Reynolds grew up in a medical family where a microscope was central to her observations of the world. She studied painting with Richard Pousette-Dart, printmaking with Ansej Uchima, and graduated from Sarah Lawrence College with a degree in Women’s History. She also holds a B.F.A and an M.F.A from School of Visual Arts. She has worked as an Artist/Educator at Studio in a School, the Guggenheim Museum, The American Folk Art Museum, and is presently an Artist/Instructor at the Brooklyn Museum. She has exhibited and performed in the United States, United Kingdom, Germany, France, Italy, Chile, and Brazil. Her most recent one person exhibitions were “Caffarella Chimeras” at studio.ra Rome, Italy in 2022, (works on silk); “nAsty woman’ at studio.ra Rome, Italy in 2017 (drawings), and “Looking Back, Seeing Forward”, NYU Kimmel Galleries, NYC in 2013 (paintings). Some of her most recent Group exhibitions in 2023 included “Universo Donna a Cassano (BA)” at Palazzo Marchesale Miani Perotti, in Murge, Italy; “First Come First Served” at “B” Dry Goods in Brooklyn, and “All Tomorrow’s Gardens” at EV Gallery NYC. From 2000 until 2020 she exhibited and performed with “The London Biennale” an impromptu International Performance and Exhibition Festival founded by David Medalla. Her performances can be seen on YouTube.

Reynolds’ paintings describe an interior landscape riddled with ecological deformities and visionary possibilities. Twisting their way around pictorial formulae used to conflate women and nature, these paintings remain outside the linear tradition used to define gender norms. Transformative possibilities are marked in the ruins, as gravestones commemorate the altered landscape of the body. Post 9/11 and the Invasion of Iraq, the stones were marked with cuneiform to commemorate the loss, as a tidal wave of catastrophe threatened to swamp the world. The paintings became shades of white, which had a literal source in the ash of war, and the bleached coral and arctic melt of global warming. During the great sickness as humans stopped breathing, the air briefly cleared, and color crept back into the painting. She hand-ground ‘interference colors’ that reflected and mirrored the glittering network of fungi, bacteria, and virus that overtook the terrain and sky. From the depicted swamp her work continues to explore the ambiguous morphology between abstraction and a fractured representation.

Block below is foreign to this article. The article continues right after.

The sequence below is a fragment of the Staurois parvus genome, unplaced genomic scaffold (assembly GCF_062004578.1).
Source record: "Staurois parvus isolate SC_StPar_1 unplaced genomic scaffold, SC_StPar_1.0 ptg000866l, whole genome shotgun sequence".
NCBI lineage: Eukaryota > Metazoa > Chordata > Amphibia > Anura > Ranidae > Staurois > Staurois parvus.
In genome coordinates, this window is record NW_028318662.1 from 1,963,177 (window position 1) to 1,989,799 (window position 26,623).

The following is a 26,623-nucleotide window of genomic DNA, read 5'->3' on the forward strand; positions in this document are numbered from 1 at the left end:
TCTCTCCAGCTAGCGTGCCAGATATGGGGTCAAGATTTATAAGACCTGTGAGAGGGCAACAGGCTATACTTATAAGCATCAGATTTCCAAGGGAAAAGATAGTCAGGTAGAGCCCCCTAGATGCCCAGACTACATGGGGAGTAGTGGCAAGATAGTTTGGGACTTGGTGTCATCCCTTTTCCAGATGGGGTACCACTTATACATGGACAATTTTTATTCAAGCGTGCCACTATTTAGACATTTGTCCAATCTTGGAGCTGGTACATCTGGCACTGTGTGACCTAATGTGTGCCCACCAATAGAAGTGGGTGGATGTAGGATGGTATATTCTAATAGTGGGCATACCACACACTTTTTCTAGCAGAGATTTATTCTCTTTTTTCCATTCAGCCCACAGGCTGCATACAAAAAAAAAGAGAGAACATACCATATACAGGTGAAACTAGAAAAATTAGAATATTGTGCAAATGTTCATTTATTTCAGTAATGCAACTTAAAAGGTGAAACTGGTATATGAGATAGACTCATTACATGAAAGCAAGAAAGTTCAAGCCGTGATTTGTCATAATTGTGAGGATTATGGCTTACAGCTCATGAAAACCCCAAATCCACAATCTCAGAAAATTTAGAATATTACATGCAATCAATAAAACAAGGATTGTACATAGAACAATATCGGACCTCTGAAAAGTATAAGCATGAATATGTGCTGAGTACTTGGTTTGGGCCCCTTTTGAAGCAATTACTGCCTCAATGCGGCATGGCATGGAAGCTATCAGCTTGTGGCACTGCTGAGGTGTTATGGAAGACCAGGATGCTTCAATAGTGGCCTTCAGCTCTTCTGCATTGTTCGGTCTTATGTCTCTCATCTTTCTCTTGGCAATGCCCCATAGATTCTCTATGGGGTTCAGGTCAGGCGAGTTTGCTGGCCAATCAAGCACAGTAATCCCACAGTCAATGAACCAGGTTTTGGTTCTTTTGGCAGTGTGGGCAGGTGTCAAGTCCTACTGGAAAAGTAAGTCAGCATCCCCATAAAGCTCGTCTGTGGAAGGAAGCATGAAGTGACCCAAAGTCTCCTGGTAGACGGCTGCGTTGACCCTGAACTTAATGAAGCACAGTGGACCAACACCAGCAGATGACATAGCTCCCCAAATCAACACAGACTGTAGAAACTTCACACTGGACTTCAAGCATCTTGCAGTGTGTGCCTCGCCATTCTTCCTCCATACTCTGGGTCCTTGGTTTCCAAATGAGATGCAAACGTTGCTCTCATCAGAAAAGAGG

“With the pleasures of paint, I descend into the jungles of my mind and body like a missionary bearing fruits of a forgotten existence.” ~ Reynolds



Works on Paper